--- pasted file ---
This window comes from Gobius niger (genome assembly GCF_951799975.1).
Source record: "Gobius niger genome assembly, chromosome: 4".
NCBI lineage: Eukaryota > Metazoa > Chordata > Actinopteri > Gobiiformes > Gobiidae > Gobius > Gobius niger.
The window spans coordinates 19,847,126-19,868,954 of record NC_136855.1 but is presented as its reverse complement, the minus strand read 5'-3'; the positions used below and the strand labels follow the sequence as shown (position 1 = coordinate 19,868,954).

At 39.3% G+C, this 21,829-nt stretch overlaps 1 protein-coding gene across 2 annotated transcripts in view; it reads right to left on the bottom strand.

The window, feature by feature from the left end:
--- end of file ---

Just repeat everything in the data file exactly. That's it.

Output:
This window comes from Gobius niger (genome assembly GCF_951799975.1).
Source record: "Gobius niger genome assembly, chromosome: 4".
NCBI lineage: Eukaryota > Metazoa > Chordata > Actinopteri > Gobiiformes > Gobiidae > Gobius > Gobius niger.
The window spans coordinates 19,847,126-19,868,954 of record NC_136855.1 but is presented as its reverse complement, the minus strand read 5'-3'; the positions used below and the strand labels follow the sequence as shown (position 1 = coordinate 19,868,954).

At 39.3% G+C, this 21,829-nt stretch overlaps 1 protein-coding gene across 2 annotated transcripts in view; it reads right to left on the bottom strand.

The window, feature by feature from the left end: